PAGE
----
NSA: genius spying eye, or bumbling idiot: can’t have it both ways
by Jon Rappoport
June 20, 2013
People want to elevate Ed Snowden and his revelations to mythological status. Be my guest. I’ll write the dinner speech and lay out the silverware. It’ll be fun.
I won’t bother recapping all the holes and questions in Snowden’s back-story. I’ve done it several times already. (see the Spygate section on this blog).
Instead, I’ll focus on one point. What is the NSA?
Are they the geniuses who spy on everybody all the time, who can read the labels on the clothes in your closet?
Or are they just another bunch of tired government morons who can’t find their asses with both hands?
In his latest mea culpa, which rings about as true as a late-night infomercial, General Keith Alexander, the NSA director, said the Agency had given too much power to individual analysts:
NSA had allowed analysts to climb through the towers of Agency data without any checks whatsoever. Alexander will correct this gaping Grand Canyon flaw, and stop future thieves, by requiring two analysts to sign off before anyone can penetrate highly classified areas.
Two, two, not one.
Never seriously considered doing that before. Never implemented it. Never deployed security-stops within the body of secrets. Never compartmentalized those secrets. No.
But…the NSA can spy on everybody everywhere all the time. They’re that good and that smart and that specific and that devious and that clever.
Pardon me for bursting a few bubbles, but it’s very hard to have it both ways.
This isn’t like a brilliant absent-minded professor failing to put on matching socks in the morning. It’s like Margaret Mead not knowing where Samoa is.
Two possible conclusions. Either NSA has been conning us all along, pretending to spy on whatever moves when they really can’t find the moon on a clear night, or…
NSA really does have lockdown knockout internal security chopped up into small segments, each of which requires some serious disclosure before entry. And entries are reviewed swiftly and accurately.
Dumb as a rock or smart as a whip.
If it’s smart as a whip, Snowden didn’t waltz into work with a thumb drive and steal the farm. Never happened. Somebody else did, over a period of time, and then handed him the documents as part of an operation.
I’ve spelled out that scenario and thesis before.
The NSA built a Tower of Babel piercing the sky and then they forgot that one lowly employee could hold a mirror up to it and capture it all? I’ll take that question for 400, Alex. Send all the other contestants home. They’re wrapped up in a dream.
I’m basically a typist with a computer, and yet I could sketch out the parameters of a system that would partition off and protect NSA data far better than what those NSA boys have designed…if we believe their bumbling-fumbling story.
But why on earth believe it?
Far more likely: NSA has quite good internal security. Snowden didn’t stroll into work and steal the holy grail. He would have been caught.
Nevertheless, is it a good thing that NSA is coming under fire? Of course.
Will this result in significant reining in of the Agency and the overall Surveillance State?
The answer to that question rests on the practice of redundancy. NSA and its related partners have been cooking multiple ways of spying for a long, long time. This isn’t just because everybody wants to feast on the money pie.
It’s also because if one light goes out three more lights are going on.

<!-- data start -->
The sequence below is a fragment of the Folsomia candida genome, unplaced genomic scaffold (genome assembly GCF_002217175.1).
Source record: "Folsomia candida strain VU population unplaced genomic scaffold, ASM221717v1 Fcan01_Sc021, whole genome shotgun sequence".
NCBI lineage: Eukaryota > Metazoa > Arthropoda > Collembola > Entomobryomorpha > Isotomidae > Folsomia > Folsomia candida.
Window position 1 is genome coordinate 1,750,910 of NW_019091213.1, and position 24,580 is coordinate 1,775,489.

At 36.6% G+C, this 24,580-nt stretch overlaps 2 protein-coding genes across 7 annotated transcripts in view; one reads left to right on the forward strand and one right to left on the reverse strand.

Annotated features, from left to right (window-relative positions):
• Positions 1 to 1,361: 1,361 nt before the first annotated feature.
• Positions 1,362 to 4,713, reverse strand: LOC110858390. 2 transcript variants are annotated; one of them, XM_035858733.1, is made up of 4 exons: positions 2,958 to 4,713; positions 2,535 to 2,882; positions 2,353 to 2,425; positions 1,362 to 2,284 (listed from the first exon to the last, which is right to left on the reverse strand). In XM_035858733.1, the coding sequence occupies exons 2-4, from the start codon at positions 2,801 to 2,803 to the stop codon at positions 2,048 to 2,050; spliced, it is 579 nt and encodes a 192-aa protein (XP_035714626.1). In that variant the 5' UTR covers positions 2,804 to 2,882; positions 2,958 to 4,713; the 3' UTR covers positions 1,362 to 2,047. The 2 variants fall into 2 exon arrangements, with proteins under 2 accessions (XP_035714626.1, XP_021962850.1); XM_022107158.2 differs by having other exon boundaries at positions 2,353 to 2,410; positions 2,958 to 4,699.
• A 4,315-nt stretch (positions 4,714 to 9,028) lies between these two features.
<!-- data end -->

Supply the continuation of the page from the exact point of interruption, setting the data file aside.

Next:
If some piece of the FISA court is hamstrung, if one back door is closed off, there are other ways of accomplishing the same objectives.
If intercepting satellite transmissions doesn’t work as well anymore, they can use submarines and cut into cables. If the submarines are too expensive, they can lay in splitters in tech-company offices. If that avenue is partially blocked, they can dream up another way in.
These guys may be crazy criminals, but they aren’t stupid.
Which is my whole point.
And by the way, they’re from the intelligence community. In case you’ve forgotten, that means they’re required to lie to the press, public, and other parts of the government. They have special machines that tally up the numbers of lies employees tell. If the employees don’t reach their monthly quotas, they’re dumped into universities and think-tanks, where the requirements are slightly less stringent.
So when NSA people say, “Gee, we forgot to install any sort of reasonable internal security,” what makes you think they’re not simply padding their monthly falsehood-numbers?
You feel better by helping old ladies cross the street. They feel better by getting over. Over and over.
While I’m at it, here is another indicator that the “surveillance community” isn’t suffering too badly from Snowden’s disclosures and will come out smelling like a rose. Take a look at Booz Allen Hamilton’s stock chart.
In the early autumn of 2012, the stock price was riding at about 19. In September, it dove suddenly to 12, and then began a long march back to 18, which it achieved in the spring of 2013. During the initial Snowden crisis, it dipped to 17, but at the latest close it sits at 18.79.
Well-managed manipulation, no problem.
The author of two explosive collections, THE MATRIX REVEALED and EXIT FROM THE MATRIX, Jon was a candidate for a US Congressional seat in the 29th District of California. Nominated for a Pulitzer Prize, he has worked as an investigative reporter for 30 years, writing articles on politics, medicine, and health for CBS Healthwatch, LA Weekly, Spin Magazine, Stern, and other newspapers and magazines in the US and Europe. Jon has delivered lectures and seminars on global politics, health, logic, and creative power to audiences around the world. You can sign up for his free emails at www.nomorefakenews.com